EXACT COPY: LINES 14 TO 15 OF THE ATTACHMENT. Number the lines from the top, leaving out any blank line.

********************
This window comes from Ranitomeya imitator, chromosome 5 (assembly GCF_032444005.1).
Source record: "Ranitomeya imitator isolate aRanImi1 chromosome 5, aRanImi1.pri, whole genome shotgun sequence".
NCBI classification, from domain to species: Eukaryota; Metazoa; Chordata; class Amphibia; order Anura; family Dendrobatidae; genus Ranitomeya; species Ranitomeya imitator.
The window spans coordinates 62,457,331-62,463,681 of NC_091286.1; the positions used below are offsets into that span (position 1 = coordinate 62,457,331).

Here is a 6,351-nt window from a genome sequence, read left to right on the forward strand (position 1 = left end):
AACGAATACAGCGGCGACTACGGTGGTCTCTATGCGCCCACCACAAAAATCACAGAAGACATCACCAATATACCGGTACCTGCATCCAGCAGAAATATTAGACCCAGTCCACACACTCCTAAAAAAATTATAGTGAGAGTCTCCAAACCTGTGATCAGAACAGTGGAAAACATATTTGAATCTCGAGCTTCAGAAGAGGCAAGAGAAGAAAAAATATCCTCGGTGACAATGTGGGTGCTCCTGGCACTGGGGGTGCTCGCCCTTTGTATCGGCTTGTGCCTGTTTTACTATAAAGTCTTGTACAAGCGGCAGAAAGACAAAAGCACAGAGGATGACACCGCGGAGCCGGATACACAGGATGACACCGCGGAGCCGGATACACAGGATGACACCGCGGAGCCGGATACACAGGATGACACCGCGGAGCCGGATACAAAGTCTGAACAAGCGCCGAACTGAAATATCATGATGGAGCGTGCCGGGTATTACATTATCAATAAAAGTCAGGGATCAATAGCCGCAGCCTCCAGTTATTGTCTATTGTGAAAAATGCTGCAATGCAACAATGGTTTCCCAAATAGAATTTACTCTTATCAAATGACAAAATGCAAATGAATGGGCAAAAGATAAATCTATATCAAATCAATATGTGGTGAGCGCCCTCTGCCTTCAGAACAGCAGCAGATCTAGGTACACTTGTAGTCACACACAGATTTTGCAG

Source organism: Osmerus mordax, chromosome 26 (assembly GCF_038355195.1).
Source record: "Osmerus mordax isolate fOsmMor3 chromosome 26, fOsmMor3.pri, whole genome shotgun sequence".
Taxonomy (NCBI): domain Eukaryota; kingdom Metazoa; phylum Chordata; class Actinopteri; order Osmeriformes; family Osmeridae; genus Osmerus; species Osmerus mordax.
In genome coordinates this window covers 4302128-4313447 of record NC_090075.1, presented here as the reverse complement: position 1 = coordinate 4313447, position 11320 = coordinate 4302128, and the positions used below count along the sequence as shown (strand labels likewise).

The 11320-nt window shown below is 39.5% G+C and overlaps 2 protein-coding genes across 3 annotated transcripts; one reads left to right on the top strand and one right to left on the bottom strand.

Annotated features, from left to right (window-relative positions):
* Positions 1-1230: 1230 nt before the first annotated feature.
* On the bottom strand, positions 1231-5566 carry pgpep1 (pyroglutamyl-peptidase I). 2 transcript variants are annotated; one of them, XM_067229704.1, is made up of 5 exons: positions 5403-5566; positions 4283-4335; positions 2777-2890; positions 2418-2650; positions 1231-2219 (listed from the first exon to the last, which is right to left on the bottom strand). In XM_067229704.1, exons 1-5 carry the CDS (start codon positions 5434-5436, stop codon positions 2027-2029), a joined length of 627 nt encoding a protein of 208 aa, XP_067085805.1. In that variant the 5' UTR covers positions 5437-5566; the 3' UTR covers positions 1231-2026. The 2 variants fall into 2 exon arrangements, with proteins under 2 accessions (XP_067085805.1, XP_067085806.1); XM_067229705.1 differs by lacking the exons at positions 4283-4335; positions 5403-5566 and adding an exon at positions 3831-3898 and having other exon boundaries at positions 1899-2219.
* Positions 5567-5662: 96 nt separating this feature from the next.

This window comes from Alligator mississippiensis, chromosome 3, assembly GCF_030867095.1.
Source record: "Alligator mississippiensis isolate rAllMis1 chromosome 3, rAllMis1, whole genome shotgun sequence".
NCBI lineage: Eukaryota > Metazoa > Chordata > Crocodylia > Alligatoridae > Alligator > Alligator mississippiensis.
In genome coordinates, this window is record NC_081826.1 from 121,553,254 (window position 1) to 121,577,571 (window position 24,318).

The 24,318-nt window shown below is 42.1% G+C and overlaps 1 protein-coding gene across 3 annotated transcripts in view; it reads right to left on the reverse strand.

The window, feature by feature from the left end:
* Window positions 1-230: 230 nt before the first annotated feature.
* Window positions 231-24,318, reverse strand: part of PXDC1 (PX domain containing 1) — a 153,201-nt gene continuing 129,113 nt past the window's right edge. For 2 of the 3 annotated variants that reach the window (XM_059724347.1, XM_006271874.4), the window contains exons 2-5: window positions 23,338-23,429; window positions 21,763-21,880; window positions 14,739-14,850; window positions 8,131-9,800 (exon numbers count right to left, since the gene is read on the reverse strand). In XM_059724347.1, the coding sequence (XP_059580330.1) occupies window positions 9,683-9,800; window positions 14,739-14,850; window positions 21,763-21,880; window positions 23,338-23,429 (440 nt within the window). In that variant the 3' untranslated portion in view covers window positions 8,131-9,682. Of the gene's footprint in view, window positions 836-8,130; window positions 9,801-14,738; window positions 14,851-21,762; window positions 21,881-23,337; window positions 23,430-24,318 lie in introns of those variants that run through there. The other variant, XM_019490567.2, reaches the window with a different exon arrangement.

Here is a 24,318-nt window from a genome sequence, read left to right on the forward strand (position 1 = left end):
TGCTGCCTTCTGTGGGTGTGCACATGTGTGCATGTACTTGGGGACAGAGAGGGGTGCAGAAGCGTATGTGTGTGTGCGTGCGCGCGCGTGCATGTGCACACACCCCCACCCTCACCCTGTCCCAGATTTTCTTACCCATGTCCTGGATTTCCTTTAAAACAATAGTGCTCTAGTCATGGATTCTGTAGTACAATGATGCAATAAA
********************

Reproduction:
* On the bottom strand, positions 1231-5566 carry pgpep1 (pyroglutamyl-peptidase I). 2 transcript variants are annotated; one of them, XM_067229704.1, is made up of 5 exons: positions 5403-5566; positions 4283-4335; positions 2777-2890; positions 2418-2650; positions 1231-2219 (listed from the first exon to the last, which is right to left on the bottom strand). In XM_067229704.1, exons 1-5 carry the CDS (start codon positions 5434-5436, stop codon positions 2027-2029), a joined length of 627 nt encoding a protein of 208 aa, XP_067085805.1. In that variant the 5' UTR covers positions 5437-5566; the 3' UTR covers positions 1231-2026. The 2 variants fall into 2 exon arrangements, with proteins under 2 accessions (XP_067085805.1, XP_067085806.1); XM_067229705.1 differs by lacking the exons at positions 4283-4335; positions 5403-5566 and adding an exon at positions 3831-3898 and having other exon boundaries at positions 1899-2219.
* Positions 5567-5662: 96 nt separating this feature from the next.